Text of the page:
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Something's cooking at Art Soup

Lone Hansen in her new gallery space, Art Soup, located on Madrone Lane in the space vacated last year by Destinations. - ROGERICK ANAS/Staff Photo
Lone Hansen in her new gallery space, Art Soup, located on Madrone Lane in the space vacated last year by Destinations.
— image credit: ROGERICK ANAS/Staff Photo

If there is a recipe for longevity in the art world, Lone Hansen seems to have all the ingredients:

Experience, friends in artistic places – and the ability to bounce back.

The spirited creator of the defunct Lone Wolf Gallery has cooked up Art Soup, a new show space in downtown Winslow.

The gallery, to which Hansen’s deft use of lighting and space lends an intimate but uncrowded air, offers a diverse array of prints, handcrafted jewelry and ceramics, as well as five lines of cards by island artists.

“I’m looking for art combinations that work together,” Hansen said. “I like to mix it up – it’s soup.”

The theme is picked up explicitly in a collection of ceramic soup bowls Hansen commissioned for the opening of new store.

After having been out of the retail art business for several years, Hansen didn’t set out to start another gallery.

When she first looked at the Madrone Lane location formerly occupied by Destinations travel agency, she says, she was looking for a well-lighted space to move her note card distribution business, The Art Reps. The business represents 25 card lines to retail outlets throughout the Northwest.

“It was basically supposed to be my office,” she said. “But I have too much background in retail – I realized it had to be a gallery.”

Immediately, she said, local artists began knocking on her door, looking for an arena to show their work.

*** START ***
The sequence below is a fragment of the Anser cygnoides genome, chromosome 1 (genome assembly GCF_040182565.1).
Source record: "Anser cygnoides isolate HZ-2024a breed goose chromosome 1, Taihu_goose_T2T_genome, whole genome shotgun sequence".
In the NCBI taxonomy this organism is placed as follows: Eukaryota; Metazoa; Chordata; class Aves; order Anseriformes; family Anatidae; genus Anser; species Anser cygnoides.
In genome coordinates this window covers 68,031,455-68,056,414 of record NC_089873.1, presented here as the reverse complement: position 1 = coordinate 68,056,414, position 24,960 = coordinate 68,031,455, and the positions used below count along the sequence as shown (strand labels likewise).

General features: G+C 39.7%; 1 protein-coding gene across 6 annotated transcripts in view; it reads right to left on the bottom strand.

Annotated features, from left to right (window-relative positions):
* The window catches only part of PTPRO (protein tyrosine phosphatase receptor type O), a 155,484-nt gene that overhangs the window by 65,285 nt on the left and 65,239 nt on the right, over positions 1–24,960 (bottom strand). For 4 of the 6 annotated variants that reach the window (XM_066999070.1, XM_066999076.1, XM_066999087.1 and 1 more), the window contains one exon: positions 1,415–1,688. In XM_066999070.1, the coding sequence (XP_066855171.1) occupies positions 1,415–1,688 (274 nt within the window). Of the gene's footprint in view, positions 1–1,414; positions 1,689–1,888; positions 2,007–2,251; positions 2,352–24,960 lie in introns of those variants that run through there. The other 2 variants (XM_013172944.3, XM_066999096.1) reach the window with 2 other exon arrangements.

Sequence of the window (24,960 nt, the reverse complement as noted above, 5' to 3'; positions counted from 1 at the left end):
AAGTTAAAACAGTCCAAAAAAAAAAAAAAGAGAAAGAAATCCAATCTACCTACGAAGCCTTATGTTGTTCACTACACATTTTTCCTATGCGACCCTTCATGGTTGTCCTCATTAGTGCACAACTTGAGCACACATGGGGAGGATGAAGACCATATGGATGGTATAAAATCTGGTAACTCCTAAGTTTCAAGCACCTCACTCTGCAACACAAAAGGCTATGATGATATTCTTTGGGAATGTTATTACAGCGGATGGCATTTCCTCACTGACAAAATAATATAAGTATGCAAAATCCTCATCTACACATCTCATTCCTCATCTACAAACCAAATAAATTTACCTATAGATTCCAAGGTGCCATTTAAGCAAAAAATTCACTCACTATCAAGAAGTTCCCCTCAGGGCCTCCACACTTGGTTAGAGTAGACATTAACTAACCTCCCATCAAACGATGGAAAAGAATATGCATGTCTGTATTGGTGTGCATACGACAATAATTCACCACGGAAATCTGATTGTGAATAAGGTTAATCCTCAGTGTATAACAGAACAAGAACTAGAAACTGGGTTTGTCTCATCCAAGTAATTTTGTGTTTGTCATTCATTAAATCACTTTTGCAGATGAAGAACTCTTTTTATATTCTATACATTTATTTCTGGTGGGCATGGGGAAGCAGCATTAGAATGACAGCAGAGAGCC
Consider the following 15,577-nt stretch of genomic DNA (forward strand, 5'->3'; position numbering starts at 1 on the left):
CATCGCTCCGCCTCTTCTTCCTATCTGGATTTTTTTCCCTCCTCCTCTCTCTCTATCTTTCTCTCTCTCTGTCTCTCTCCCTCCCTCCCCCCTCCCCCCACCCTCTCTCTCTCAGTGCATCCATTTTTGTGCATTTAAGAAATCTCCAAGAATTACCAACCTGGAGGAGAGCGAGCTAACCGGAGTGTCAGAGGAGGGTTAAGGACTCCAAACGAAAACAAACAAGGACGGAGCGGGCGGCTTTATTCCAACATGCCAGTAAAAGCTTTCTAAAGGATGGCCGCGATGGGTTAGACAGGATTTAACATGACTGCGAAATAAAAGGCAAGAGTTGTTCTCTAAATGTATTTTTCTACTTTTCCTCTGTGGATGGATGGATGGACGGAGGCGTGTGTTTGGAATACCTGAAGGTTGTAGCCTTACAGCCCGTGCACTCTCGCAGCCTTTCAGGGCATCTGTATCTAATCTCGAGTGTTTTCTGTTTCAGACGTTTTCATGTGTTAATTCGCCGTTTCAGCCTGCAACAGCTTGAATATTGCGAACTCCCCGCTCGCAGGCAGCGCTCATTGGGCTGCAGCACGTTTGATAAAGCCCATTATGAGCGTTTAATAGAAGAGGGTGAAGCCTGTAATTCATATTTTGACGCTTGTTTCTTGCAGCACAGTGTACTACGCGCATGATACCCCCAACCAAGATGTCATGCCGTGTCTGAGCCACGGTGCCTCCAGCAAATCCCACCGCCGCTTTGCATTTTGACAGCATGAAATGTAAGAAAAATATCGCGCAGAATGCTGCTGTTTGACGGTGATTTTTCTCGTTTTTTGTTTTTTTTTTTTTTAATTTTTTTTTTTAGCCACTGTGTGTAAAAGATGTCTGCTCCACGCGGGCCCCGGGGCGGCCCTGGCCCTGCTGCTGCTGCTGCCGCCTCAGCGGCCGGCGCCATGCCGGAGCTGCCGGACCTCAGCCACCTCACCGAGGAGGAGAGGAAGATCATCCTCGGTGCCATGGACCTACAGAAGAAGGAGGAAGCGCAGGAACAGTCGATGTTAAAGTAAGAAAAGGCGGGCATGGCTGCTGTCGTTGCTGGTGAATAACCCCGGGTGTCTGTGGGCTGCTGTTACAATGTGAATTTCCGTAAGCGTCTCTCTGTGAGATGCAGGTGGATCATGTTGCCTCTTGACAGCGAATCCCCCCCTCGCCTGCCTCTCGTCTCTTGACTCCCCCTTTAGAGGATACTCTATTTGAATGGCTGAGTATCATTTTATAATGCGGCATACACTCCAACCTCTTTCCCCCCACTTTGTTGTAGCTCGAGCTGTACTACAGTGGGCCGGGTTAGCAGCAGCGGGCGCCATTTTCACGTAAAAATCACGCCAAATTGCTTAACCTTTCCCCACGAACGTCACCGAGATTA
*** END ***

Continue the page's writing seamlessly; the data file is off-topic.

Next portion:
Late bloomer

Among the most popular work in Hansen’s collection is that of her mother, Grethe Herlin, who began creating postcard-sized oil paintings in 1996 at age 78.

“She used to paint them and give them away to friends,” Hansen said. “When I saw her work, I said, ‘Hey, this is good.’”

Hansen saw an opportunity to supplement her mother’s retirement income by reproducing and selling the images.

The result is a very successful line of note cards, journals and prints.

As appealing as the cheerful floral scenes is the name of the line: “MorMor,” which means “mother’s mother” in Danish.

“People love that here,” Hansen said, noting that variations on the term for “grandmother” are familiar to the many people of Scandanavian descent in the area.

“People come in and say, ‘I’m a MorMor, too!’ When they see when she started painting, they’ll say, ‘ah, there’s still hope!’ – and there is.”

New talent

Hansen will hold the grand opening of Art Soup on June 28 with a show and artist reception by noted Seattle watercolorist Walter Share. She is, she says, always looking for work by talented local artists.

“I’ve always gotten joy out of discovering other artists,” said Hansen, herself a painter. “I love finding people who aren’t that well known.

“If I think it is good, I’ll show it; I don’t care who they are.”

Hansen connected with her first big talent, Richard Stine, at a street fair in San Francisco. The partnership that resulted had a personal benefit for Hansen: when the Stines moved to Bainbridge Island in the late ‘80s, she decided to see for herself what drew them here.

“The moment I got off the ferry, I knew,” she said. “I got here, and I’m not going anywhere else.”

Now, after more than a decade in the island arts community, Hansen is enjoying the benefits of familiarity.

“The difference between opening a gallery now and 10 years ago is like night and day,” she said. “People know me now.”

As for her own painting, Hansen says it will have to remain on hold for the time being.

“I’m waiting until I’m 78,” she said.

* * * * *

Art Soup is located at 139 Madrone Lane. Hours are 11 a.m. to 5 p.m. Tues.-Fri., 10 a.m. to 5 p.m. Saturday.

Call 842-1315 for information, or email lone.hansen@prodigy.net.

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